By Stefan J. Bos, Chief International Correspondent Worthy News
He had been in hiding since Saturday as demonstrations escalated.
The 73-year-old leader, his wife, and a bodyguard were among four passengers on board an Antonov-32 Sri Lankan military aircraft that took off from Colombo’s international airport, immigration officials said.
“Their passports were stamped, and they boarded the special air force flight,” an immigration official involved in the process added.
There was no immediate confirmation Rajapaksa had reached the Maldives.
His departure from the nation came just days after angry crowds overran the compound and stormed his nearby office. Several protestors dived into the president’s swimming pool, footage showed Saturday.
Thousands of people had surrounded the leader’s home to demand his resignation. They blamed government mismanagement for a downturn that has subjected the island nation’s 22 million people to months of bitter hardship.
Airport officials said the aircraft carrying the president was held up for over an hour on the tarmac without being able to take off following confusion over permission to land in the Maldives.
“There were some anxious moments, but in the end, everything worked out OK,” an airport official said. “The aircraft is due to land at the Male international airport.”
Rajapaksa, due to resign on Wednesday after months of demonstrations against him officially, reportedly tried to escape to Dubai on Monday night.
But immigration staff prevented the president from going to the VIP area of the airport to stamp his passport, officials said. According to sources familiar with the standoff, he would not go through the ordinary queues for fear of being mobbed by the public.
Rajapaksa reportedly missed four flights to the United Arab Emirates. He, his wife, a dozen other family members, and close aides spent the night at a nearby military base.
The president apparently attempted to follow several avenues of escape in recent days. The Indian government reportedly refused permission for a Sri Lankan military plane carrying the president to land at an Indian civilian airport. At the same time, the U.S. embassy declined to grant him a visitor visa, according to embassy sources.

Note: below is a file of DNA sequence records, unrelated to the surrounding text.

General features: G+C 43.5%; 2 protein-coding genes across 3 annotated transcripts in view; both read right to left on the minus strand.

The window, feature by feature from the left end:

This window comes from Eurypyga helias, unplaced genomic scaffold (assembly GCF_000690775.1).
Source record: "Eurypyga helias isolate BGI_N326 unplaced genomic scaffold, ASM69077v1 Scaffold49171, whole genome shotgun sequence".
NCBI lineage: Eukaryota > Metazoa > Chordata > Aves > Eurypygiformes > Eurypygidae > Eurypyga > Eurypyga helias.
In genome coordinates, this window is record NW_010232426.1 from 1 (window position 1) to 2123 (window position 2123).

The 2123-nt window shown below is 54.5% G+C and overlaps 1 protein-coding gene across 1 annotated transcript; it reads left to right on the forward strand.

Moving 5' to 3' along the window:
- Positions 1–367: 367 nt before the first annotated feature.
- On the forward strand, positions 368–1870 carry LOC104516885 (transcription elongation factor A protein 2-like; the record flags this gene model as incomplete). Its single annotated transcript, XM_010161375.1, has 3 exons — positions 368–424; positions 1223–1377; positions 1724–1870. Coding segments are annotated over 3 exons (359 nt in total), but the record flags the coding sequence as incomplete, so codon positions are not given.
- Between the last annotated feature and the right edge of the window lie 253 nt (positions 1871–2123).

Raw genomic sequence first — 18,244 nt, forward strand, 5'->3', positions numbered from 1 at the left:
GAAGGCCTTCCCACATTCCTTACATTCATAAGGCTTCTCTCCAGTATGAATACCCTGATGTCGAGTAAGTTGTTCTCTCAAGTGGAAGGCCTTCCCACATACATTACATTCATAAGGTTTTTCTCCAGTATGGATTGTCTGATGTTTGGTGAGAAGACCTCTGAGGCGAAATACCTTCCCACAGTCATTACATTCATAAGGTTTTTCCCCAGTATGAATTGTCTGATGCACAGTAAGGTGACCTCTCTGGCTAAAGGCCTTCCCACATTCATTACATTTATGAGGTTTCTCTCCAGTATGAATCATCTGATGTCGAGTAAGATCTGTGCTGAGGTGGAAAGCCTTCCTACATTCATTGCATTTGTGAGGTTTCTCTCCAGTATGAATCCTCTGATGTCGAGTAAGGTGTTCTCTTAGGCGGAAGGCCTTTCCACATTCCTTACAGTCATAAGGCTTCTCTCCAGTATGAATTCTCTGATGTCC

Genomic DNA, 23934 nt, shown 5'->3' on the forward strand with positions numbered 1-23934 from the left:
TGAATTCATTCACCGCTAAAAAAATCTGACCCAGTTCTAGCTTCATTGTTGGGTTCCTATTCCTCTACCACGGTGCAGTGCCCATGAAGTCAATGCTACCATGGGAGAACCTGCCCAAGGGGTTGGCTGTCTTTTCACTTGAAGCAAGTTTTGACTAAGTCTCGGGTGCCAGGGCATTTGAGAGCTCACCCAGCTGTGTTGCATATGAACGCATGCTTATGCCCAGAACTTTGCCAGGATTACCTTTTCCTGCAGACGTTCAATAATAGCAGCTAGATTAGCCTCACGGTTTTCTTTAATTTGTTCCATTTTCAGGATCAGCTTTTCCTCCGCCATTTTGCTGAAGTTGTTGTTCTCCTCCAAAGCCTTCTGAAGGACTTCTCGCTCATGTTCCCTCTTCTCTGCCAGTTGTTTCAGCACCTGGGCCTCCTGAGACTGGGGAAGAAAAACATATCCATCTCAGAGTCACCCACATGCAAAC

Rajapaksa, who lived in America for years and has a son and grandchild there, gave up his dual U.S. citizenship to run for president, which means he is now ineligible for a visitor visa.
While he is still president, Rajapaksa enjoys immunity from arrest. Critics say he sought to go abroad before stepping down to avoid the possibility of being detained.
He is accused of supervising corruption and economic mismanagement that have bankrupted the country and triggered the worst financial crisis on record.
The president has reportedly also been accused of war crimes, including enforced disappearances and extrajudicial killings.
These crimes reportedly happened during his time as defense minister, when he brought the civil war and fought against the Tamil minority to a bloody end in 2009.
However, for over a decade, the allegations against him have been prevented from reaching the courts.
Amid the mounting pressure, the president had signs of a hasty departure.
Official sources said a suitcase full of documents had been left behind at his stately mansion along with 17.85 million rupees (nearly ($50,000) in cash, now in the custody of a Colombo court.
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